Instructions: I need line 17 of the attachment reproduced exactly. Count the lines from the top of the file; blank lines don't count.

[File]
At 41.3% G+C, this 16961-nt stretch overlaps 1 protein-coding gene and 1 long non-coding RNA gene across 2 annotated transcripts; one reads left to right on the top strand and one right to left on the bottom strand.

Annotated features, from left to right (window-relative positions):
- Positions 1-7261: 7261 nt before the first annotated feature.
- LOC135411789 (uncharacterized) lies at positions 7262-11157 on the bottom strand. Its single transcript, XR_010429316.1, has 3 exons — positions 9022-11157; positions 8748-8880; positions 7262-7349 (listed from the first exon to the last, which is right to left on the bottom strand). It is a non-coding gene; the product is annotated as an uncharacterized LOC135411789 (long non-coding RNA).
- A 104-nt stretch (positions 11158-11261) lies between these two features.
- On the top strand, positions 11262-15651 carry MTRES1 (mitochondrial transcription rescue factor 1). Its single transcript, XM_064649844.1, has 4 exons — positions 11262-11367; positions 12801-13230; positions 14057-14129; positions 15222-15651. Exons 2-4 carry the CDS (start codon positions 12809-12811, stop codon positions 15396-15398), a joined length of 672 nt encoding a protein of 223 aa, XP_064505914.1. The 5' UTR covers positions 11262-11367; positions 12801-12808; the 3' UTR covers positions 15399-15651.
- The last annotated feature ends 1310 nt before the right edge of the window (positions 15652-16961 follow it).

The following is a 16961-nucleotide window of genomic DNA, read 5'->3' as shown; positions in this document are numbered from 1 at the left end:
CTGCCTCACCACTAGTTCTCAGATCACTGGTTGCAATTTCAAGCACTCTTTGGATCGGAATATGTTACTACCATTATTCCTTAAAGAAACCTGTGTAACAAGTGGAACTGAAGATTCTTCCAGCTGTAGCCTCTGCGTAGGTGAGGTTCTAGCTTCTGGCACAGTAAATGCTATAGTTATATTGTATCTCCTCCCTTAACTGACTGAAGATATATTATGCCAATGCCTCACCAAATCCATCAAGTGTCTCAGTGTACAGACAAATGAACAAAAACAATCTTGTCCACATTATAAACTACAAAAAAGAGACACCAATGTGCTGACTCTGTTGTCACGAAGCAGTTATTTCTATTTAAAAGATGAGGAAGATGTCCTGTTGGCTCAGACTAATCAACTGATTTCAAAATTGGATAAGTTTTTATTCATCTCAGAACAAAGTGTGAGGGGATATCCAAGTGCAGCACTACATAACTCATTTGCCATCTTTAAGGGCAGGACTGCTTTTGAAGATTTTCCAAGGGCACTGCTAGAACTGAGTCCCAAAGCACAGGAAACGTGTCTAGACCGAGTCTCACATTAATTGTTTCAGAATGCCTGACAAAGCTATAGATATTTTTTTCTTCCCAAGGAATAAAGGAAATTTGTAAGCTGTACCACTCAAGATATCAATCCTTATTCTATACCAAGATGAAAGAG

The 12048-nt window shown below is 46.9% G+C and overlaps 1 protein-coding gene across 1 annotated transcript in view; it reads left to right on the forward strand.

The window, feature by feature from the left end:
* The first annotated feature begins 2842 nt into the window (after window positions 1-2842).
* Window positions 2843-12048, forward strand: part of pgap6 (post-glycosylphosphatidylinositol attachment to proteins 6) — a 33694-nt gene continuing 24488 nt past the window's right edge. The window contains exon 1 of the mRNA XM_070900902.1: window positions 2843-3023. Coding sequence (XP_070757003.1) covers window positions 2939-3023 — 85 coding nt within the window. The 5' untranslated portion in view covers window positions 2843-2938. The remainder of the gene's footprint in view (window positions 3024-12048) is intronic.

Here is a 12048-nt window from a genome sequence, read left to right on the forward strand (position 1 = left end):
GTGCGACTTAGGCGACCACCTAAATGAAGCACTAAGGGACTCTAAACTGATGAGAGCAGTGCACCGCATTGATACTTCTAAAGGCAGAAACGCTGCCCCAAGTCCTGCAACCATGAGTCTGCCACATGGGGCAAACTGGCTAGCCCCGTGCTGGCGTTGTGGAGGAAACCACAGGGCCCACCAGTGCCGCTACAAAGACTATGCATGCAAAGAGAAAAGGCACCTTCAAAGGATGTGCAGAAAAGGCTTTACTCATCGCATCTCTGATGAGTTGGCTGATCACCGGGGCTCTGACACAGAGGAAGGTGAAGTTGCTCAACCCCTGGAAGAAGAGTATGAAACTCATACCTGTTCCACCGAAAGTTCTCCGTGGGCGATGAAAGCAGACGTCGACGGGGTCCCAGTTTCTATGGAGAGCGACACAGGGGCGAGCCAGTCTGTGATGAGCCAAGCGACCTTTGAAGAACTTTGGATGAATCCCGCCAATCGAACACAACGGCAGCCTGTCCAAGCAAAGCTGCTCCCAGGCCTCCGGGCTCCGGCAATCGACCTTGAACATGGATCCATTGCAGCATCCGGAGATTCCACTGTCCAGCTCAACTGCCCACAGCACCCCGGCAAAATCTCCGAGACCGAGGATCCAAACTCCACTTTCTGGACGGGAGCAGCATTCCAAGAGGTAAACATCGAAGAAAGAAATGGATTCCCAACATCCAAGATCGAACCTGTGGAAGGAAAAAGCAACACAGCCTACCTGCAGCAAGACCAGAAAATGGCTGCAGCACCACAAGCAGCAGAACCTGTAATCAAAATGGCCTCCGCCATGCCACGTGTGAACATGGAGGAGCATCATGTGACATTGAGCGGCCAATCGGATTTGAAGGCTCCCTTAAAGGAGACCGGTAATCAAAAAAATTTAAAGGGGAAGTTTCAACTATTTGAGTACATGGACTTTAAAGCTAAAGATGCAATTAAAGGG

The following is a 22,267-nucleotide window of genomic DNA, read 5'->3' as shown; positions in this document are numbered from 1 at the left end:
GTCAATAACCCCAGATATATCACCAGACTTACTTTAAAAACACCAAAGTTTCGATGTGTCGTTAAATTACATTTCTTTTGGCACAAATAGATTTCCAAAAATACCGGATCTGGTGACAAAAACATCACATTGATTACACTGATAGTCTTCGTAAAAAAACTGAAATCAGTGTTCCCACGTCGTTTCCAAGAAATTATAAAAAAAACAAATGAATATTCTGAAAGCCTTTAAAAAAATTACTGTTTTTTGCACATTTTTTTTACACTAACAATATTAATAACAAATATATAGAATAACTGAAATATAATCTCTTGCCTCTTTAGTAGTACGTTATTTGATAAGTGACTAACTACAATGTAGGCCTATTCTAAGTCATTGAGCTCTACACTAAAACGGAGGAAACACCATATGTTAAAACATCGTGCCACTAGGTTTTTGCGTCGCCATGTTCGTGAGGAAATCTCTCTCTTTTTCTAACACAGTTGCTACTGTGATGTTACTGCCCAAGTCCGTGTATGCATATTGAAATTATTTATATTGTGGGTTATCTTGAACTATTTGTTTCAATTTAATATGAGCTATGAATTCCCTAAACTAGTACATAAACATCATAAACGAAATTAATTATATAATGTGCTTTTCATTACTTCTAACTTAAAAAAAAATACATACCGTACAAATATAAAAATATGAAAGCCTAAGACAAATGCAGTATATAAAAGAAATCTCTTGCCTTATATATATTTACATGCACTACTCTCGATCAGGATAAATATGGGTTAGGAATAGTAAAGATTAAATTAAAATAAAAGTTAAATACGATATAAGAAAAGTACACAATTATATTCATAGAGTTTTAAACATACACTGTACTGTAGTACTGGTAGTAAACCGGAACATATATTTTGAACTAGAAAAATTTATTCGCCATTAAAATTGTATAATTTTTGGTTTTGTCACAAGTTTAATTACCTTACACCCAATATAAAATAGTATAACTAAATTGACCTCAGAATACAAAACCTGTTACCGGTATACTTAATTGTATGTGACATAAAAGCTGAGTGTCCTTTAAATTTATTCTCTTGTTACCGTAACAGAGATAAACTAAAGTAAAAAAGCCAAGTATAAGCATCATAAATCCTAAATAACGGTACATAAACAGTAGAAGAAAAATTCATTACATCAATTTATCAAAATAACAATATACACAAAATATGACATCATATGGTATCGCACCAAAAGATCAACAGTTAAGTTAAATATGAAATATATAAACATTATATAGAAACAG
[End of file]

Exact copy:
GTCAATAACCCCAGATATATCACCAGACTTACTTTAAAAACACCAAAGTTTCGATGTGTCGTTAAATTACATTTCTTTTGGCACAAATAGATTTCCAAAAATACCGGATCTGGTGACAAAAACATCACATTGATTACACTGATAGTCTTCGTAAAAAAACTGAAATCAGTGTTCCCACGTCGTTTCCAAGAAATTATAAAAAAAACAAATGAATATTCTGAAAGCCTTTAAAAAAATTACTGTTTTTTGCACATTTTTTTTACACTAACAATATTAATAACAAATATATAGAATAACTGAAATATAATCTCTTGCCTCTTTAGTAGTACGTTATTTGATAAGTGACTAACTACAATGTAGGCCTATTCTAAGTCATTGAGCTCTACACTAAAACGGAGGAAACACCATATGTTAAAACATCGTGCCACTAGGTTTTTGCGTCGCCATGTTCGTGAGGAAATCTCTCTCTTTTTCTAACACAGTTGCTACTGTGATGTTACTGCCCAAGTCCGTGTATGCATATTGAAATTATTTATATTGTGGGTTATCTTGAACTATTTGTTTCAATTTAATATGAGCTATGAATTCCCTAAACTAGTACATAAACATCATAAACGAAATTAATTATATAATGTGCTTTTCATTACTTCTAACTTAAAAAAAAATACATACCGTACAAATATAAAAATATGAAAGCCTAAGACAAATGCAGTATATAAAAGAAATCTCTTGCCTTATATATATTTACATGCACTACTCTCGATCAGGATAAATATGGGTTAGGAATAGTAAAGATTAAATTAAAATAAAAGTTAAATACGATATAAGAAAAGTACACAATTATATTCATAGAGTTTTAAACATACACTGTACTGTAGTACTGGTAGTAAACCGGAACATATATTTTGAACTAGAAAAATTTATTCGCCATTAAAATTGTATAATTTTTGGTTTTGTCACAAGTTTAATTACCTTACACCCAATATAAAATAGTATAACTAAATTGACCTCAGAATACAAAACCTGTTACCGGTATACTTAATTGTATGTGACATAAAAGCTGAGTGTCCTTTAAATTTATTCTCTTGTTACCGTAACAGAGATAAACTAAAGTAAAAAAGCCAAGTATAAGCATCATAAATCCTAAATAACGGTACATAAACAGTAGAAGAAAAATTCATTACATCAATTTATCAAAATAACAATATACACAAAATATGACATCATATGGTATCGCACCAAAAGATCAACAGTTAAGTTAAATATGAAATATATAAACATTATATAGAAACAG